Good morning, class is in session, so I hope you brought something to take notes with, since this one's important!
Today we're covering flaws, holes and gaps in champion design.
At first, you may think we're aiming to plug these. In reality, we're actually seeking to ensure they exist!
Confused? After this article, hopefully you won't be!
First off, we need to cover why having "holes" in your champion design is an essential part of it.
Second, we'll discuss some major things that don't work all that well as being these "holes" and should be avoided.
Third, we'll then go over roughly what kind of balance of holes you're looking for in relation to filled holes.
Finally, we'll finish up with pre-planning your design to make it easier to set up these errors before you even finalize your ability loadout!
This is possibly one of the most important out of all of the design concepts within this guide, so let's get started quickly!
Part 1: I can do anything you can do better, I can do everything better than you. ~Irving Berlin
It may sound strange, but you actually want to have gaps in your character designs, and especially in a game that needs to be balanced for actual game play.
Consider a champion that has literally everything they require, in their kit, to perform their role. They have no need to buy items, no need to choose between masteries, runes, or summoner spells.
This allows the champion, once inside the game, to do far too much with no real drawback. While this may sound good, it really ends up being boring.
Instead, a healthy character design, whether it's a champion, or a role playing character, or one for a book, it doesn't matter, will have advantages, and disadvantages. They will have limitations, but also shall they have strengths to counteract those.
The old 2nd Edition AD&D player's handbook put it in a rather eloquent way... the worst thing that you could possibly have, is a character who's equally good and bad at everything they do. Ie: Boring.
Consider Superman... gawd I *HATE* Superman. And Star Trek Voyager, for the same reason. In both these situations, they've been given, over time, so many new abilities and powers, tricks and ways out of messes, that they really just... aren't interesting any longer.
In a narrative, such as a TV show, movie, or novel, you need conflict to occur, be it with the character's inner self, their environment, or other characters. The problem is, if you have a character (or ship), which has been provided so much power that they don't fear anything, they can't really have any conflicts with anything *BUT* themselves.
After awhile, this gets pretty boring. Every episode and every issue then becomes explaining why this near-perfect being or crew, or whatever, is unable to do the same thing that got them out of it the last time. You write yourself into a corner, and have no where left to go. This is why Star Trek Enterprise and the new movie were both prequels (all subsequent, new material would be stuck with decades of baggage from previous series), and it's why Superman is stuck with the same kind of situations every time. Oh noes, Kryptonyte. Oh noes, someone kidnapped peoples I care about and put them on opposite sides of the world so I have to choose one or the other.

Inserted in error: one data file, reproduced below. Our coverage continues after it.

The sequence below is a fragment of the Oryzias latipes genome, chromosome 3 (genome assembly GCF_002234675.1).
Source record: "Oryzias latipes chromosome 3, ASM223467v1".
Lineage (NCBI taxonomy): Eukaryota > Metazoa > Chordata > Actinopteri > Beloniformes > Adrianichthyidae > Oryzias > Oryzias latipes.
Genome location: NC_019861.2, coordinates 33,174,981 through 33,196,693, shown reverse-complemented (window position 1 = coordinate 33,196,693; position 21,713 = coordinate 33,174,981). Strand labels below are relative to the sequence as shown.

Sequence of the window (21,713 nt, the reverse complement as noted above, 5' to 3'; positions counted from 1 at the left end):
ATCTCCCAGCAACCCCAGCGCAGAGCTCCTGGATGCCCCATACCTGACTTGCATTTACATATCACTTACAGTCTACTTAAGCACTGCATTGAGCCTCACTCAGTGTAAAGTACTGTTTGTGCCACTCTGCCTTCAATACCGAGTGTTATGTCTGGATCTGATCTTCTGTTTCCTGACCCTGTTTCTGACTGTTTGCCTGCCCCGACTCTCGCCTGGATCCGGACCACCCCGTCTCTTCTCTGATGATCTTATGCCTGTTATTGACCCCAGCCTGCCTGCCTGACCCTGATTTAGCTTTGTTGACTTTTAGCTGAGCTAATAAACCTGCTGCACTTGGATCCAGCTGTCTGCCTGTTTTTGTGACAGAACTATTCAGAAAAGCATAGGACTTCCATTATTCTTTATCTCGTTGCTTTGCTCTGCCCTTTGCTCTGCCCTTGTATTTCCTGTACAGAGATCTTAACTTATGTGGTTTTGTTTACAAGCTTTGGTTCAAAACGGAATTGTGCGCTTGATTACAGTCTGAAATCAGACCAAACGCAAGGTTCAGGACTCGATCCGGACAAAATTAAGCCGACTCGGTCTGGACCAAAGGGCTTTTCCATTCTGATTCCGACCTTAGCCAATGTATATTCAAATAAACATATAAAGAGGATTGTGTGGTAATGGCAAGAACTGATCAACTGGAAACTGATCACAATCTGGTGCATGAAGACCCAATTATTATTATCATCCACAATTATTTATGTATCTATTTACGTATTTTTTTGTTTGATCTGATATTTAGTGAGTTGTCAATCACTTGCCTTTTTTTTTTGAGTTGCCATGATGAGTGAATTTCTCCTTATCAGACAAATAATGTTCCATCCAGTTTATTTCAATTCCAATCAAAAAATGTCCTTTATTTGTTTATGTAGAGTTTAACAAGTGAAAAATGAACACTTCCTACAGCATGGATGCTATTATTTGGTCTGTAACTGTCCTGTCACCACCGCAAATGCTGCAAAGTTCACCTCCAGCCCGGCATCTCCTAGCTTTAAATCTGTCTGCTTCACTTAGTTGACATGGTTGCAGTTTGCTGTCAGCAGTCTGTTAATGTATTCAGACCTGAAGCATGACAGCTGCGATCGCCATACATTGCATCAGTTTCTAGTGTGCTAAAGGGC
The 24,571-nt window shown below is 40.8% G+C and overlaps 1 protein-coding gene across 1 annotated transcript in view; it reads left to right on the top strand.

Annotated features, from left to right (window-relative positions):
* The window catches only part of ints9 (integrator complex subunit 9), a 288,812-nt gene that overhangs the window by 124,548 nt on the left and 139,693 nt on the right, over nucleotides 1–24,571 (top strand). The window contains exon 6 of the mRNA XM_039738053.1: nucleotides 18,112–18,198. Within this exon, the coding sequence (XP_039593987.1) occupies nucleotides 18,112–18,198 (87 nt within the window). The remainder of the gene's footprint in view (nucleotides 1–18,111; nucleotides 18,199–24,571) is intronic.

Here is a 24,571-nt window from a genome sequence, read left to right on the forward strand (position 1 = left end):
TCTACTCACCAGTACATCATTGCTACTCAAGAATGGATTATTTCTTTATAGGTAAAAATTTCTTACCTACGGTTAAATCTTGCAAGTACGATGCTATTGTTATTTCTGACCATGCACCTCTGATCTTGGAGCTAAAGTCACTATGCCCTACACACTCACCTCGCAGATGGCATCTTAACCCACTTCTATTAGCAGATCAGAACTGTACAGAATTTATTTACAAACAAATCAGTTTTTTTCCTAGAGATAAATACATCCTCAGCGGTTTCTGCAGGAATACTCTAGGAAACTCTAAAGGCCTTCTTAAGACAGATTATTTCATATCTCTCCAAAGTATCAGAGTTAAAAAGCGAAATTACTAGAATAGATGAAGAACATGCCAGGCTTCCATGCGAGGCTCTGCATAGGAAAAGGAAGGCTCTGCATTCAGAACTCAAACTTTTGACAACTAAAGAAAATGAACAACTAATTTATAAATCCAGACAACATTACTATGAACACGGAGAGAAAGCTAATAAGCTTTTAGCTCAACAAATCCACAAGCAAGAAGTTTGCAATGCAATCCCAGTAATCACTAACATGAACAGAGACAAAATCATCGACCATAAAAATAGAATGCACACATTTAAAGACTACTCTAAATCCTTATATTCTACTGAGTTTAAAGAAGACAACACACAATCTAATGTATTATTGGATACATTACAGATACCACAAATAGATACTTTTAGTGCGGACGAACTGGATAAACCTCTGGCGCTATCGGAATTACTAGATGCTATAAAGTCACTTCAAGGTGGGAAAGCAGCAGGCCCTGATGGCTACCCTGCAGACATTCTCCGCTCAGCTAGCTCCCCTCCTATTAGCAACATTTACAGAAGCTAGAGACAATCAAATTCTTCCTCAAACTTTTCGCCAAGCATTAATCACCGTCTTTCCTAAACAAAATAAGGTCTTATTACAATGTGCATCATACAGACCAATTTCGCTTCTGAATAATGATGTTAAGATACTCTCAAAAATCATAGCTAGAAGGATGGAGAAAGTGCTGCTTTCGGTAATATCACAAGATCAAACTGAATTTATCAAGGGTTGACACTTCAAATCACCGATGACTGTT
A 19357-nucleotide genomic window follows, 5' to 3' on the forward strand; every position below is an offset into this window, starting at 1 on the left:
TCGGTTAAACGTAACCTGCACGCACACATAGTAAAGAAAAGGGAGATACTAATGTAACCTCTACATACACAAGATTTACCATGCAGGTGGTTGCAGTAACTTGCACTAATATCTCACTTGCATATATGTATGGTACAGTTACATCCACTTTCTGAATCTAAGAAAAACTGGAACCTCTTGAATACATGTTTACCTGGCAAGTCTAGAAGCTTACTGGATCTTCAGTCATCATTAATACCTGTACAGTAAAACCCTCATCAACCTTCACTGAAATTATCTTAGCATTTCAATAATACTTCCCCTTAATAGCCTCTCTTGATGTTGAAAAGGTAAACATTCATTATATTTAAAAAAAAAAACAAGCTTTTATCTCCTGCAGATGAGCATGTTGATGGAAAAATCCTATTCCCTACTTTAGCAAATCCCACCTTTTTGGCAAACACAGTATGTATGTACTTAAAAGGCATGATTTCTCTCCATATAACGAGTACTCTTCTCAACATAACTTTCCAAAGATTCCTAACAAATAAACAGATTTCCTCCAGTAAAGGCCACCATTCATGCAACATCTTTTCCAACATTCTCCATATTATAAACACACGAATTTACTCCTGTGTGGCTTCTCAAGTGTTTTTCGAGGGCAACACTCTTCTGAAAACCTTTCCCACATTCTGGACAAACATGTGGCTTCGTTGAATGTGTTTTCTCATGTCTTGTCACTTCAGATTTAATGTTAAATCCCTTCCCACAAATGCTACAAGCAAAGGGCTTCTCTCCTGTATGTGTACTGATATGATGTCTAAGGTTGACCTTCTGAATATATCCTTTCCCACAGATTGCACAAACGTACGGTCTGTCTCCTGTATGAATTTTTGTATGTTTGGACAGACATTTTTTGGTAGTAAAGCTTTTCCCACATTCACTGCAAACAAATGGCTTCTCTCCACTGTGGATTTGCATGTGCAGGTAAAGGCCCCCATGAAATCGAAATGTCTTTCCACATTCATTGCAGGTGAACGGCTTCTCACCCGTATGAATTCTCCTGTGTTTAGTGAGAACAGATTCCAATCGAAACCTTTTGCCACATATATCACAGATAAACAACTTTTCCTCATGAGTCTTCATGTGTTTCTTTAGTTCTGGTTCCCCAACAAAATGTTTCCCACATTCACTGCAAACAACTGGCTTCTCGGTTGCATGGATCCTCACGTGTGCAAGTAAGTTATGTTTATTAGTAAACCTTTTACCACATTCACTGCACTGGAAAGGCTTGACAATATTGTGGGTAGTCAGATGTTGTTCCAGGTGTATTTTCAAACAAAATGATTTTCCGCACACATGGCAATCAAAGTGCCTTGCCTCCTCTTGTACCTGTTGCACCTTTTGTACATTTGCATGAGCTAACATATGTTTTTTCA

Actually, I'll stop right there, because that's my point exactly. Superman doesn't have any choices left to make in his life, such as "do I work on making my good qualities even better, or smoothing out some of my rough edges?", because he doesn't have the ability to do either.
As such, he's stuck being forced into situations where he has to make an artificially generated choice, such as picking between two people to save that are too far apart from each other to save otherwise.
Star Trek Voyager, is saddled with a similar problem, where every episode is the same thing, and reads as follows:
Originally Posted by Every bloody Voyager episode. EVERY. ONE.
"We're under attack!"
"Quick, go to warp to run away!"
"Oh noes, warp engines offline!"
See, the problem with this one, is they have beaten every adverse situation they've come across, but have done so in so many ways, that they have to now go through an extensive list of explanations as to why none of this other stuff will work like it did the last time. You blow half the episode explaining plot holes, and the other half is spent on cheezy soap opera drama. There's no room left for new and interesting content to be added.
This all makes sense. Honest.
See, your character design for LoL, will run into this same situation, if you're not careful to ensure you have some kind of drawback. A champion that "does it all", is flat out boring.
A champion that has strengths and weaknesses, gives a player opportunities to make decisions, and control their game play. They can choose to build glass cannon, or dump on extra defensive power.
In champions like Vlad, you don't really get much option to work with. He doesn't have mana, and he doesn't have need for much of anything other than AP, of which, many AP items have mana on them. He doesn't need to build much for defensive items either, since he already has abnormally high health and a remarkably good amount of sustain and escape capacity.
Is he overpowered? No. But he's boring. There's no real choice, no option, no wiggle room with Vlad. He's a bad design because he's not a character to be played in a game.
Game play involves the player interacting with the game itself. If all you do is watch it play itself, then you aren't really playing a game, you're watching TV. It's "interactive in the way that a book is interactive because you have to turn the page to continue the story", which is a perfect quote in reference to the "game" Dear Esther. Which, honestly, had no actual game play.
Don't make this mistake. Ensure that your champion has to have some kind of choice made!
Part 2: She said "Sure, I'll be your partner, but don't make too many demands". I said "If love has these conditions, I don't understand those songs you love" - She said "This is not a love song, this isn't fantasy-land". ~Cold Fire, Rush
As per the quote, even unconditional love has conditions. So, too, does your champion's gaps have conditions.